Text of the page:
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The Church of St. Anne stands in the Old Town of Vilnius, on the left bank of Vilnia River.

The church has a late Gothic period style, a rectangular shape, two towers and a three-sided apse. It is a single-nave building. Its presbytery and nave are covered with mesh vaults. A neo-Gothic brick bell tower stands by the church. It is connected to the church through a brick fence.

The Church of St. Anne is one of the most beautiful and, probably, one of the most famous buildings in Vilnius. It is a masterpiece of the late Gothic period. The church is shrouded in many legends. Popular legend has it that Napoleon visited Vilnius while travelling from Russia and was so fascinated by the beauty of the church that he said he wanted to take it back to Paris, if only this was possible. Unfortunately, the reality is not that romantic: during his march through Lithuania, Napoleon did not restrain his generals and soldiers who barbarically destroyed the church's wooden interior inventory.

The first Church of St. Anne in Vilnius was mentioned in 1495. It stood on the northern slope of Gediminas Castle Hill and belonged to the Franciscans. The church was destroyed in 1551 under the order of the Grand Duke Žygimantas Augustas, and a single-nave Church of St. Anne and Barbora was built in its place. It it believed that this church was designed by architect Džiovanis Činis. The church was of Renaissance style. It remained unfinished after the death of Žygimantas Augustas, and was damaged in 1655, as well as fully destroyed in 1666. Nowadays, the slabs of the foundations of former churches are placed here.

The current Church of St. Anne was built near Bernardinai monastery in 1495–1501. Pope Alexander VI declared a feast day for the church in 1501. According to the art historian D. Kačmažikas, the church was designed and built by Mykolas Enkingeris. From afar, it resembles a man kneeling for a prayer and raising his hands, and upon further inspection the main facade has the form of the Pillars of Gediminas. 33 different forms of bricks were used in the construction of the Church of St. Anne.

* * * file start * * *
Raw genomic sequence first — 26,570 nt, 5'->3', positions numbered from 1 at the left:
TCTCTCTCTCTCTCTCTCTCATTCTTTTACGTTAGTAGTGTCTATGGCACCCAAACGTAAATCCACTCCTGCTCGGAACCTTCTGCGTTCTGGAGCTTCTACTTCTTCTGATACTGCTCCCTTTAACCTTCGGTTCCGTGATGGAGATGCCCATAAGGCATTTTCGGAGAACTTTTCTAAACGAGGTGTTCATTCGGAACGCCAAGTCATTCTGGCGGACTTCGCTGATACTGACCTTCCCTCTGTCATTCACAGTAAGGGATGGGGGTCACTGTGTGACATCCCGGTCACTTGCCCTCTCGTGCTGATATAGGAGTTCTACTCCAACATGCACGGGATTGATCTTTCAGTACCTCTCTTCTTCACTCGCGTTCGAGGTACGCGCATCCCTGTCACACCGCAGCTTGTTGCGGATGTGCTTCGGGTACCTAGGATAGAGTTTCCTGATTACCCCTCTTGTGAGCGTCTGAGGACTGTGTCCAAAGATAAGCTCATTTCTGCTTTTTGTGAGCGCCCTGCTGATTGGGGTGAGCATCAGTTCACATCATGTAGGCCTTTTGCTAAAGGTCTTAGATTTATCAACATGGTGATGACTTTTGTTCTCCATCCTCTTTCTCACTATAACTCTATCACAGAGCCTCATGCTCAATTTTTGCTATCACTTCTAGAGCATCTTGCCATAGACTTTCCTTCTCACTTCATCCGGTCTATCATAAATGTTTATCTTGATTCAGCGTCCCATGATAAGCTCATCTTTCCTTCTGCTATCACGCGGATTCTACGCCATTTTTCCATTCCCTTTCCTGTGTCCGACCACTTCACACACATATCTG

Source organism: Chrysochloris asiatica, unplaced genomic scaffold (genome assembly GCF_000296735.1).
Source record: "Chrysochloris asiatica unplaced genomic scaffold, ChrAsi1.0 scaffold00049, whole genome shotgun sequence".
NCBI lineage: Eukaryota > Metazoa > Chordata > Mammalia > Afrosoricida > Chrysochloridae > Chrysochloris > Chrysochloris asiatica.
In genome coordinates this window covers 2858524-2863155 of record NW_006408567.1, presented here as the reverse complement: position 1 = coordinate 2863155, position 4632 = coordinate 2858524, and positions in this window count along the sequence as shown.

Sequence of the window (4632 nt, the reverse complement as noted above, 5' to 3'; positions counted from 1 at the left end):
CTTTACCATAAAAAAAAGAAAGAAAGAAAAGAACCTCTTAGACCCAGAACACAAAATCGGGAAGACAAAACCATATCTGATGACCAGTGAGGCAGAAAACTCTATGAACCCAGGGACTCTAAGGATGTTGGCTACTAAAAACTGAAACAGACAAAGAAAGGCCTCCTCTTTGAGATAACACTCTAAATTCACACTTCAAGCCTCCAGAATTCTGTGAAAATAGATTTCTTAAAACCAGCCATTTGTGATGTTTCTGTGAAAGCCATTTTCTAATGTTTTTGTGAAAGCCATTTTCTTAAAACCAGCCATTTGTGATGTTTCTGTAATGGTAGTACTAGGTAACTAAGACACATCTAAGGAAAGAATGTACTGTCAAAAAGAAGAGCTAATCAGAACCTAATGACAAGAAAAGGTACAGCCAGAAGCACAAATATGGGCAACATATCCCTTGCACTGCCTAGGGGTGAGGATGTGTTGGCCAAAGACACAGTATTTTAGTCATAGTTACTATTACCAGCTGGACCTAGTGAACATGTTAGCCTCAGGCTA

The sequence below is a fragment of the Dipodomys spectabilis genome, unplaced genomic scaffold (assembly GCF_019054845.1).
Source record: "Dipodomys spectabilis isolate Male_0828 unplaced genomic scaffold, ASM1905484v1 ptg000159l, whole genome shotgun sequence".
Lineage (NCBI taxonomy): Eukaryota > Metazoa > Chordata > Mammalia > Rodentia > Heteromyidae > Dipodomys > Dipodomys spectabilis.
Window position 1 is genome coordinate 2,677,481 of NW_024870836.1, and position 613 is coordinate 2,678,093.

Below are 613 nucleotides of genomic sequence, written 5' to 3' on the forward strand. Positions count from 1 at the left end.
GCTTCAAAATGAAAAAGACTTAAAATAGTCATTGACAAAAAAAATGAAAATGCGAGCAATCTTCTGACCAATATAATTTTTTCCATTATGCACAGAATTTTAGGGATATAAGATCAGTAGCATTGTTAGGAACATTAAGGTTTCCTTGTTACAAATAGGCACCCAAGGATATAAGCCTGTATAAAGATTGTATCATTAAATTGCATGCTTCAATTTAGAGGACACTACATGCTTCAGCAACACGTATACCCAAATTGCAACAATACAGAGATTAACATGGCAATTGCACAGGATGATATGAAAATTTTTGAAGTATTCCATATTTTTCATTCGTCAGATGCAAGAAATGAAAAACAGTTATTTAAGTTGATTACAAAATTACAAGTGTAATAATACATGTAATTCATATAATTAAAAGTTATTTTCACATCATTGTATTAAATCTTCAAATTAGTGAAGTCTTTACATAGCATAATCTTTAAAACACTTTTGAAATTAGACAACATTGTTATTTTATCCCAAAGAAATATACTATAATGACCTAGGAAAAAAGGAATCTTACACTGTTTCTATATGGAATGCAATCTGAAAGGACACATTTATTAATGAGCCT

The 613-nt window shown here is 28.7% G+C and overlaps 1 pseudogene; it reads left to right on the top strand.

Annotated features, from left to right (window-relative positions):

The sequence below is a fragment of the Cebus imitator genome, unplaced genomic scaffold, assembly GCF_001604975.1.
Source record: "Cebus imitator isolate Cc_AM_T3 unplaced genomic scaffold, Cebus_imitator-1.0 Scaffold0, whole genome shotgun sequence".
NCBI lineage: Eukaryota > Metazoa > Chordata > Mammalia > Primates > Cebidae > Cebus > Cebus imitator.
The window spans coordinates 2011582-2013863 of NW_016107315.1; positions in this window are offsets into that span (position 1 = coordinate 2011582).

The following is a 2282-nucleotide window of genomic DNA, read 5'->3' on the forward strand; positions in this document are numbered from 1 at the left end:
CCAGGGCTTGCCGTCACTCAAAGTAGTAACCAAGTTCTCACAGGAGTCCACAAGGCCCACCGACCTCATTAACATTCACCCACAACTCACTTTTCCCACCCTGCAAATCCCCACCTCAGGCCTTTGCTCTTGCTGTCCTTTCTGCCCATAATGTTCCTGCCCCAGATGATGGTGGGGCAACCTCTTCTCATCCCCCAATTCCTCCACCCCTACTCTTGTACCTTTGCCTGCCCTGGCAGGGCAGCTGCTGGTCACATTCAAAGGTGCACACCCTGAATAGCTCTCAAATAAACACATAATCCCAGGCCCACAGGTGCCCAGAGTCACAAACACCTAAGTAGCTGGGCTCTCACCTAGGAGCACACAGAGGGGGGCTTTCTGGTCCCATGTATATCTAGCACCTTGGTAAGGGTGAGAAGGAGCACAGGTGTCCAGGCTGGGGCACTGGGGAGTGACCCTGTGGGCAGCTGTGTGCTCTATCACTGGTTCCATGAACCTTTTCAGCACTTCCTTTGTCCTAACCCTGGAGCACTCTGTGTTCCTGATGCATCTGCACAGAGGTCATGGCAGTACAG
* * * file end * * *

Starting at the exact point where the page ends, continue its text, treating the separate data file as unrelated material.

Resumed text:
The church burned in 1560, 1564 and 1610, and was ravaged during the war in 1655. After the war, the interior of the church was plastered and whitened, and Baroque altars were installed. The church was restored after the fires of the 16th–17th centuries, and the exterior of the church that we see today remains almost unchanged. Even though it was restored several times, all of the masters tried to rebuild the former forms of the church as accurately as possible.

In June of 1941, two aviation bombs were dropped near the Church of St. Anne. In July of 1944, a water station was blown away in the neighbourhood of the church and grenade launchers dislocated nearby were shooting for three days and nights.

In 2009–2010, the roof of the church was replaced, facade elements were reinforced, and towers that once stood on the side facade abutments were restored.